Artisan coffee, world-class spa treatments and the best Guinness in London. Kate Wills samples the delights of the South Bank’s latest destination - Embassy Gardens.
It’s a warm September morning and sunlight is pouring in through the floor-to-ceiling windows of the coffee shop District. A young, international crowd work on their laptops. With the matcha lattes, Millennial-pink cups and Solange on the stereo this could be Sydney or LA. But it’s actually Embassy Gardens, London’s newest district.
“When I told people I was opening in Embassy Gardens a lot of them were like, ‘Where’s that?’ admits Chelsea Finch, owner of District, over buckwheat waffles and a Peanut Butter Pow smoothie. “But I actually like that about it. It feels like Nine Elms is this secret pocket of this city that’s not been discovered yet. It feels very pristine and new.”
To the similarly uninitiated, Nine Elms is the recently-regenerated slice of riverside between Vauxhall and Battersea. The latest piece of this Southbank success story to come into bloom is Embassy Gardens - a community of apartments, restaurants and cafes all hugging the shimmering glass cube that is the US Embassy.
District was one of the first businesses to open here in November 2017, but it’s already moved into bigger premises because it has been so popular. “We needed more room and a larger kitchen so when this space came up two months ago we jumped at the chance,” explains Chelsea, whose first opening was a hole-in-the-wall coffee shop in Parsons Green. “This has been so much busier than I could ever have anticipated.”
Chelsea, who hails Sydney, says that District has become a hub for the community. “I wanted to bring a bit of that Aussie, friendly culture,” she says. “We have some really lovely locals and regulars alongside traffic from the Embassy. We’ve also become a bit of a destination for people who know their coffee and want to come and check us out. I get a lot of guys who work in tech coming in and telling me it’s their dream to open a coffee shop. But I’m like, ‘It’s a lot of work!” Chelsea says the oat milk flat white is the best-seller, as are the home-made banana bread and granola, which are baked on site.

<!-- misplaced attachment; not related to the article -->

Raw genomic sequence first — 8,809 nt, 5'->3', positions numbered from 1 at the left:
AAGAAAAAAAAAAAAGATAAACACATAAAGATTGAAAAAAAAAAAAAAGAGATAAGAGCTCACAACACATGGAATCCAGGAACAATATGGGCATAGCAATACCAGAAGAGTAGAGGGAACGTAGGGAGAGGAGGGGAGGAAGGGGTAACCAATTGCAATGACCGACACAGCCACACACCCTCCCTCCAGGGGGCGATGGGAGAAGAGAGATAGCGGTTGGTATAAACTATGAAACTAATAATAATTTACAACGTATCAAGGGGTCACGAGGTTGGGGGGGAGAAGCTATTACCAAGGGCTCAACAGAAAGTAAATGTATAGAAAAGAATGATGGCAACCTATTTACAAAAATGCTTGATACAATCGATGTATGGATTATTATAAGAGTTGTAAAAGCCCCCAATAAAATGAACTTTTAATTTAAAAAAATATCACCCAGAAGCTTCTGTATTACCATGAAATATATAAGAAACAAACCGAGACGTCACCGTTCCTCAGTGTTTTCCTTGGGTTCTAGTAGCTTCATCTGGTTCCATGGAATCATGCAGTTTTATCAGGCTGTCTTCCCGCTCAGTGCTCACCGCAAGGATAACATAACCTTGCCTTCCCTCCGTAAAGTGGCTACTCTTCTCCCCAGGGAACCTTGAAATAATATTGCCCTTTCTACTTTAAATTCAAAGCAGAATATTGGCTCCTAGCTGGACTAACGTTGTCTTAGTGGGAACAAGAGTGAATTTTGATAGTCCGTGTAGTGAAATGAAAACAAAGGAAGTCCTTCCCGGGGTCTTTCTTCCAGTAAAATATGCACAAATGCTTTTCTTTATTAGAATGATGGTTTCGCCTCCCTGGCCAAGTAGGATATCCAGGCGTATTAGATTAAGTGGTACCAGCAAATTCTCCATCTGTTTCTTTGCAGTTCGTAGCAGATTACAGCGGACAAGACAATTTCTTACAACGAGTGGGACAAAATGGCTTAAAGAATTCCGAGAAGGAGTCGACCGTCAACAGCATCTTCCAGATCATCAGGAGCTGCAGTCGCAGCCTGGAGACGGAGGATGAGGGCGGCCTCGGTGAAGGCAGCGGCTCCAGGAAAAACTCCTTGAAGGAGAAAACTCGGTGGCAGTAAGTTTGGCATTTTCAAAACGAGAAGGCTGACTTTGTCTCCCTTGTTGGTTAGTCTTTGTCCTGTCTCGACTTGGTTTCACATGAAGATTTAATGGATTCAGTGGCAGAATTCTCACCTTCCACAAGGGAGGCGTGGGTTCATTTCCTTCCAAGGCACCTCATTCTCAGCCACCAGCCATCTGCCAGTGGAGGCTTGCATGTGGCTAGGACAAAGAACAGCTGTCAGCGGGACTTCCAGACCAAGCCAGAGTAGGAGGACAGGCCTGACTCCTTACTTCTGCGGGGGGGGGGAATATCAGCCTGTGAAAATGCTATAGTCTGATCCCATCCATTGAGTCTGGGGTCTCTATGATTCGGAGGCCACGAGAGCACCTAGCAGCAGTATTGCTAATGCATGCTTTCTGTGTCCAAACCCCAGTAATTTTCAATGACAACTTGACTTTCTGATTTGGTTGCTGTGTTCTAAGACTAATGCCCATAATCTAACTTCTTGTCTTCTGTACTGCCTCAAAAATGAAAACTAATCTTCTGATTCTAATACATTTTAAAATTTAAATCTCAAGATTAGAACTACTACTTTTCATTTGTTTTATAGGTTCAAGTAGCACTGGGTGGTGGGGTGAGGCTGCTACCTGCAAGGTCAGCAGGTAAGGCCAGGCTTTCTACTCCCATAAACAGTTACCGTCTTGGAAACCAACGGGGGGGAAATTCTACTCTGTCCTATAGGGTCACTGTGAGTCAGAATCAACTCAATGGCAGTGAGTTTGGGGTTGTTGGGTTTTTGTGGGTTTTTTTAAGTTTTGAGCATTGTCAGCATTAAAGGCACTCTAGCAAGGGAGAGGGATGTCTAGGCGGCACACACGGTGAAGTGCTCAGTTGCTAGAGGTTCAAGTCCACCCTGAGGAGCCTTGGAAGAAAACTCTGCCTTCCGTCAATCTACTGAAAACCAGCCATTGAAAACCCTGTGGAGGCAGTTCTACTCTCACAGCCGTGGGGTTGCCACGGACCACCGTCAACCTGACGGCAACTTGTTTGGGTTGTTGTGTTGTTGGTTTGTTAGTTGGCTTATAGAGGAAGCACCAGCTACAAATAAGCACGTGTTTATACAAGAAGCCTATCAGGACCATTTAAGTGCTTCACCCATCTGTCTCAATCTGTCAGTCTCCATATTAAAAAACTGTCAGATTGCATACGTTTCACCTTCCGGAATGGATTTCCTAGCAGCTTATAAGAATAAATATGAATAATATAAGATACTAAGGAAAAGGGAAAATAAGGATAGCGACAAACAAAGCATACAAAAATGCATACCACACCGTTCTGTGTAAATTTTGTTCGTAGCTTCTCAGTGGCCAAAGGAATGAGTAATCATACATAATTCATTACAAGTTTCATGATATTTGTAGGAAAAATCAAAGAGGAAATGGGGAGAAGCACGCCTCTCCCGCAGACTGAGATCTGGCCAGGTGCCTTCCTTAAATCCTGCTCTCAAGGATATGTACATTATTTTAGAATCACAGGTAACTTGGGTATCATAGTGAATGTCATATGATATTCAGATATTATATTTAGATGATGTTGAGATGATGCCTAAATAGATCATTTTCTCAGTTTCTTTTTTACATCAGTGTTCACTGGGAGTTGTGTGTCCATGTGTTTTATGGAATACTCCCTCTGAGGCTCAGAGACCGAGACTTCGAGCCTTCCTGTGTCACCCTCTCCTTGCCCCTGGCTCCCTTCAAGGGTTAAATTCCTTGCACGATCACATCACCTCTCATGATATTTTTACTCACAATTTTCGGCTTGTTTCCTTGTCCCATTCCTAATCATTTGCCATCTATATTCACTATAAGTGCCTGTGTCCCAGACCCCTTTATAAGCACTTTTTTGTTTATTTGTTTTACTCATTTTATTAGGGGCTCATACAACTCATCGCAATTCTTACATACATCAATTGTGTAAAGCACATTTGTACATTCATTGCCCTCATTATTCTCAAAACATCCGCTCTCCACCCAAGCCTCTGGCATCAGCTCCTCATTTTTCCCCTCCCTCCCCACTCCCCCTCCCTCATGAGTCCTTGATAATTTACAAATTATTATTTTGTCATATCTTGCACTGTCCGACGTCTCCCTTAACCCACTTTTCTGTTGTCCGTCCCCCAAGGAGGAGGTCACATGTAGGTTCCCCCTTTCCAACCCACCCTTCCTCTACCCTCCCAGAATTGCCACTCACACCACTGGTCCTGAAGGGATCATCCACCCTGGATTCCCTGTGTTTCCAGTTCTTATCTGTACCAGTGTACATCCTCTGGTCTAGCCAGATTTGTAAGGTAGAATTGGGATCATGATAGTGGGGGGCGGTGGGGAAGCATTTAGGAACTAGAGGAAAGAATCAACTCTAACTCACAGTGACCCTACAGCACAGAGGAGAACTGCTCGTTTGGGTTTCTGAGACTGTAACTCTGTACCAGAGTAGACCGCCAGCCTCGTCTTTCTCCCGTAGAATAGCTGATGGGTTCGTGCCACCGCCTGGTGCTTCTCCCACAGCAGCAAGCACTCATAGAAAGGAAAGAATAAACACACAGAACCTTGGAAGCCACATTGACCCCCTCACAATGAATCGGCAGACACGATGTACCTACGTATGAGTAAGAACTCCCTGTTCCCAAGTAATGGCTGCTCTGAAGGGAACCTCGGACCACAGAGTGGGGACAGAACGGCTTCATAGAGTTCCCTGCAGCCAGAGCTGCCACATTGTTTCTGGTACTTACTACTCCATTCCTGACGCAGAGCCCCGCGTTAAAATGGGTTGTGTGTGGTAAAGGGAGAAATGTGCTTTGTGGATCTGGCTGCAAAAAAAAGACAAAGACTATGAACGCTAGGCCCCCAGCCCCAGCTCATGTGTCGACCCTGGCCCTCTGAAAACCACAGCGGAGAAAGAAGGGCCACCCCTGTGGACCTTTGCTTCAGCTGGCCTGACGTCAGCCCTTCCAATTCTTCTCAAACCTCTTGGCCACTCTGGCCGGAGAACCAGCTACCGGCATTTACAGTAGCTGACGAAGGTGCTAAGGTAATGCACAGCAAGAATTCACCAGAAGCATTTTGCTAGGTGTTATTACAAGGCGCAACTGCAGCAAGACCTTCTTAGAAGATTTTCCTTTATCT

"It feels like Nine Elms is this secret pocket of this city that’s not been discovered yet. It feels very pristine and new"
From used coffee grinds being turned into fuel, to their use of paper straws, sustainability is always on the menu at District. It’s a similar story at Linnaean, a new health, beauty and lifestyle store just around the corner. Named after the Swedish naturalist Carl Linnaeus, owner Elena Tayleur has created a flower-strewn sanctuary with a 360 degree approach to wellness, where you can tuck into an acai bowl, have a quick manicure, or indulge in a spa treatment.
“It was really important to me to stock brands which have an eco-friendly outlook such as Grown Alchemist and Purearth,“ says Elena. “And with our beauty treatments you can opt for something medical-grade which uses LED light therapy, or something more holistic like an aromatherapy massage.”
Elena, who is also a Nine Elms resident, says there is already a sense of community and character here, and she wants Linnaean to be its hub. “Although we’re in a big city, it feels very local,” she says. “There are a lot of freelance people here who work from the restaurant every day and we know their names and their usual order. This is a place where we want people to feel nurtured.”
In a green, pink and gold treatment room upstairs, I experience a HydraFacial - a six-stage process of exfoliation, massage, masks and warm towels, which leaves my skin looking so plump and glowing I have to take a post-treatment selfie in the ornately-decorated toilets.
I take my flawless face to Darby’s, the new restaurant from award-winning Irish chef Robin Gill. The Masterchef Ireland judge, who also runs The Dairy, Counter Culture and Sorella, has called Darby’s his biggest project to date - and has promised it will serve the best Guinness in London. There’s an on-site bakery, an in-house butchery, house-made charcuterie and a grill for cooking over-fire. Many ingredients are sourced from Gill’s own farm in West Sussex.
I start with a few Jersey Rocks and a glass of Veuve at the central oyster bar, and then move to one of the low-lit banquettes for some Stracciatella, which is so soft I could eat it with a spoon, and a rich Pappardelle Dexter beef ragu. Somehow, I even squeeze in a peach sorbet.
Belly full, face still glowing (but that could also be the champagne), I sit in the grass in the beginnings of the Linear Park, a belt of green sculpture gardens that will eventually run from Vauxhall tube to Battersea Power Station. It’s a great spot to admire the architecture of EG.
Before I leave, I pop back to District for a flat white to go. Chelsea points out the space nearby where Preen and Burberry just held their fashion show, as well as the building that Penguin, the publisher, will move into in the coming months. “From fashion to culture to food there’s so much starting to happen here,” she says. “It feels like Embassy Gardens is on the map.”
Kate Wills is a writer based in London. Her work regularly appears in The Times, The Guardian, The Evening Standard and many more.